Monday, June 13, 2011 3D-C2C Mini-grants Activity in México City

FARO de Oriente Shot's

Recorded in the Sculpture Ride at the University City(CU) UNAM using the 3DiY camera's rig.

Tuesday, June 7, 2011 3D Test Results from Jordan and Mexico

Just a little show and tell here re some 2 camera tests for the C3DV project shot in 2 disparate locations by different clubhouse groups with separate camera rigs.



So far, real good.

Friday, April 29, 2011 Collaborative 3D Video Project Update 4/11 – Jordan, Mexico and South Africa onboard for Principal Photography

I just want to fill you in on some of the developments in the C3DV project that grew out of the ICCN annual conference recently in Los Angeles. The movie deal capital of the western world lent the project a little of its aura and we were able to take some big steps forward, most notably during a read through of the first draft of the completed script in a very speedy, informal session in the Biltmore hotel's lobby. Among those sitting in for the reading were Freedom Reign, from the Clubhouse in Hayward, CA and Suha Syouf and Saif Atari from one of the Clubhouses in Jordan, in the Middle East. Freedom discussed ways that his Clubhouse could develop much of the CGI needs of the project and Suha and Saif jumped in to take on much of the principal, live action, 3D videography. The script, originally written in English and Spanish (the Spanish scenes already pegged for shooting in Mexico City with the members of Alejandro Jiménez's Clubhouse) will now be shot in Arabic and Spanish and subtitled to accommodate members and audiences in various languages. Skype meetings are already in the works to begin the process of reconceptualizing the English language scenes for their new setting and any issues of cultural relevance. Following the reading we looked at imagery online of the areas around the Clubhouses in Jordan for suitable location settings. It looks to be an exciting transformation for the characters and setting of (formerly) Mike and Lee, and their CGI pet dog, now more likely a rabbit.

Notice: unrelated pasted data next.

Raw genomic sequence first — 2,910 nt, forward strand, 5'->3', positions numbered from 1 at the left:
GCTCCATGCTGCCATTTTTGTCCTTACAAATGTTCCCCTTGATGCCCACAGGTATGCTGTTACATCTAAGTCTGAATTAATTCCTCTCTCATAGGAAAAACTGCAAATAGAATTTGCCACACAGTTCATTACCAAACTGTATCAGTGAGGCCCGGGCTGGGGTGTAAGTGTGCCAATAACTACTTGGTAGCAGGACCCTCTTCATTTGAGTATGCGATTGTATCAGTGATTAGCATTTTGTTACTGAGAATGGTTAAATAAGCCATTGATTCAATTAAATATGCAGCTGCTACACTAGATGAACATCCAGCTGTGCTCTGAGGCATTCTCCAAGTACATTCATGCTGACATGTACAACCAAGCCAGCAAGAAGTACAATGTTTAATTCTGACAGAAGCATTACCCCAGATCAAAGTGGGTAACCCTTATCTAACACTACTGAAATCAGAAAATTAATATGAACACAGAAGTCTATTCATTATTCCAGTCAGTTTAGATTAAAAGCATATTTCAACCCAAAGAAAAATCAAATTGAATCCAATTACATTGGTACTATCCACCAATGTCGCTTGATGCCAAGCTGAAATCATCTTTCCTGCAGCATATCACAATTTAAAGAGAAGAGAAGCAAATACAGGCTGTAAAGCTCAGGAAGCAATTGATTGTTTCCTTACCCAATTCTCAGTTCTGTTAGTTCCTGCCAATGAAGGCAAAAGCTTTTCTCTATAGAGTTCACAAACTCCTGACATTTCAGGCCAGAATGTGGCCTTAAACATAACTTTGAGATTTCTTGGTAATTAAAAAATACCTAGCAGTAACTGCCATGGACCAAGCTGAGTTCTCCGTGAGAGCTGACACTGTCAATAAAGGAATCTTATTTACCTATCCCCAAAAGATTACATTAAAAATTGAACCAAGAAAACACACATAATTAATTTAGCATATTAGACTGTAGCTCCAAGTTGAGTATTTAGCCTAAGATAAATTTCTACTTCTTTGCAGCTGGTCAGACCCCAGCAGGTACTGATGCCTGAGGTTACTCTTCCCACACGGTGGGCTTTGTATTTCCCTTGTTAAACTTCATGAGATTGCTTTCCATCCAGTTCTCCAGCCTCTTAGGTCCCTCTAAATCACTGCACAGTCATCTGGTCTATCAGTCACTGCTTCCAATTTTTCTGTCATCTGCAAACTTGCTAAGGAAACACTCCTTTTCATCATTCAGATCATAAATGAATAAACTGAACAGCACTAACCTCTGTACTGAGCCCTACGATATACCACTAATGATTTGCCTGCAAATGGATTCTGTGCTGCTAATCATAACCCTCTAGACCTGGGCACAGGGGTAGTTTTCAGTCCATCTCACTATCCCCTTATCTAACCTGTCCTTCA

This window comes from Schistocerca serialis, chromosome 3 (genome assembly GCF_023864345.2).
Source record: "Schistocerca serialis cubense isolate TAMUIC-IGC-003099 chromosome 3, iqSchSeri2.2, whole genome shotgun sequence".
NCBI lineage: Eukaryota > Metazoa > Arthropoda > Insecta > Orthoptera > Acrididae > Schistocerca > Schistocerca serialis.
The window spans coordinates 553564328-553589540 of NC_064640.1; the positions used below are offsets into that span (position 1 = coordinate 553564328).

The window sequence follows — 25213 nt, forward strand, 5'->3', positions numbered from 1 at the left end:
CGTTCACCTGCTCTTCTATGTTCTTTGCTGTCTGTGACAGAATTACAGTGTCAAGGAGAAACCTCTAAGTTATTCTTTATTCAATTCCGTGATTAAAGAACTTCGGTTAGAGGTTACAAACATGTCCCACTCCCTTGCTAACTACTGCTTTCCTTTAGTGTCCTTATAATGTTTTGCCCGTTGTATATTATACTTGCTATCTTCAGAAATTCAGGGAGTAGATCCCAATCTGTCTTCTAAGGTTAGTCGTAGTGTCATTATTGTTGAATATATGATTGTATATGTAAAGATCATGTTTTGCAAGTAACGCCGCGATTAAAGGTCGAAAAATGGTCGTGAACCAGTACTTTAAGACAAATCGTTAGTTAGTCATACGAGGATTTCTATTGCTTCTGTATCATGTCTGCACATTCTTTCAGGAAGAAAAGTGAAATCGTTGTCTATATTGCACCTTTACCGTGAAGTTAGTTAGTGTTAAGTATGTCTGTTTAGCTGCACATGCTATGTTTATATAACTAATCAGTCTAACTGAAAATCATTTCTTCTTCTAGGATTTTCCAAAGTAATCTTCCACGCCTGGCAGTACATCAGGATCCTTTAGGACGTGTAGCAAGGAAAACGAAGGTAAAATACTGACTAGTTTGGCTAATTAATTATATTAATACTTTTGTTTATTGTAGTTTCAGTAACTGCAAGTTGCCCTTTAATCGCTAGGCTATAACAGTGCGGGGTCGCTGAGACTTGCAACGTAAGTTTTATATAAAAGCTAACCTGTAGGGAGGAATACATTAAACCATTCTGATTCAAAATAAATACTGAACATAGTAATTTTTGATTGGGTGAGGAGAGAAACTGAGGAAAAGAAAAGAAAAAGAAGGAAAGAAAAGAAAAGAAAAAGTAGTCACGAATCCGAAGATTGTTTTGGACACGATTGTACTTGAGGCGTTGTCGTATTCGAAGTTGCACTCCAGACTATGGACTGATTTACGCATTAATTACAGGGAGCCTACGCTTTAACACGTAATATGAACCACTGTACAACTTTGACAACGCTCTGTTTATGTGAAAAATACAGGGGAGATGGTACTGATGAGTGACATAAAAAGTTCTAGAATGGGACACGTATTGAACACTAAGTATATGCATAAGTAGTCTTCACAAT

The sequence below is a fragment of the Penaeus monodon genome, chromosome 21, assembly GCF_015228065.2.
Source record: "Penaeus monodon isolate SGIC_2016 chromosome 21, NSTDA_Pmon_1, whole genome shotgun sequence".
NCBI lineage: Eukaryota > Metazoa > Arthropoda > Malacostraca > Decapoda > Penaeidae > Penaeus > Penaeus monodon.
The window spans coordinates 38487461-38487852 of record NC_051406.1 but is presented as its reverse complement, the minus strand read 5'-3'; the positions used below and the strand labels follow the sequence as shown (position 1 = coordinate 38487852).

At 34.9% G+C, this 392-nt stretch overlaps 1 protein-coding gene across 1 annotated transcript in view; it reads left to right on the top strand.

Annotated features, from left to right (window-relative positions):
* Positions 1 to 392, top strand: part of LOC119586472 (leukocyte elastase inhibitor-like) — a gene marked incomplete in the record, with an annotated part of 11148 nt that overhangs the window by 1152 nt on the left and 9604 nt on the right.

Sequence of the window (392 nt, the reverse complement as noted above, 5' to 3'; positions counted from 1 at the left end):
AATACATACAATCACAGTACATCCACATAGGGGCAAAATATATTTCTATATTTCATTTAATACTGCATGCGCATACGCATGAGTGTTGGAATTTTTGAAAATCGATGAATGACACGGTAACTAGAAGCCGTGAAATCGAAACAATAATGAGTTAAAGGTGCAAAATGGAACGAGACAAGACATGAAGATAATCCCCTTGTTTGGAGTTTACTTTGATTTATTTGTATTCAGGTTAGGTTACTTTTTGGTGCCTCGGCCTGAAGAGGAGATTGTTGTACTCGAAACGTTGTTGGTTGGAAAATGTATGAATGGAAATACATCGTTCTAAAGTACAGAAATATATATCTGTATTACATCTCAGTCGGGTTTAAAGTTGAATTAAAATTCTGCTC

Part of the entusiasm for the shift to filming in Jordan was instigated by inadvertently seeing a video that Saif and Suha presented of a large, metal camera jib that one of their Clubhouse members had developed (video below). The idea of the 2 cameras mounted on the jib, shooting in 3D as they swept through space, was too exciting to ignore and we instantly found ourselves talking about the possibility of working together on this project. Before the conference had ended, the small camera package was passed on to Saif and the two Samsungs are probably already mounted on the jib as I write this. We'll post some test imagery of that as soon as it comes in. Alejandro has also purchased two Kodak cameras, similar to the Samsung cameras that went off to Jordan, so that his Clubhouse will be able to start shooting their scenes fairly soon.

And I can't leave out mention of the fortiutious discovery of some beautifully drawn work by members of Paballo Diboke's Clubhouse in Soweto, South Africa. These drawings sparked a conversation with him about filming some of the 2D scenes of the artist creating the characters as depicted in the script of first being introduced as a series of drawings that are eventually transformed into full, 3D, live action charaters. Paballo readily agreed to work with his members to draw and shoot the scenes needed for this portion of video. Skhumbuzo Ngobese, Coordinator of the Clubhouse in Etwatwa, also in South Africa, offered to help out with this part of the project.

Also, while at the conference, we held a panel discussion on the state of and it's plans for the future and as a clearing house for information on the ongoing C3DV project. Many people have used the blog for the various demos, many unrelated to C3DV, and we hope to be able to continue posting fun 3D project demos and ideas going forward. So stay tuned. It will also continue to serve as the project page for C3DV as filming is about to get underway on 3 continents.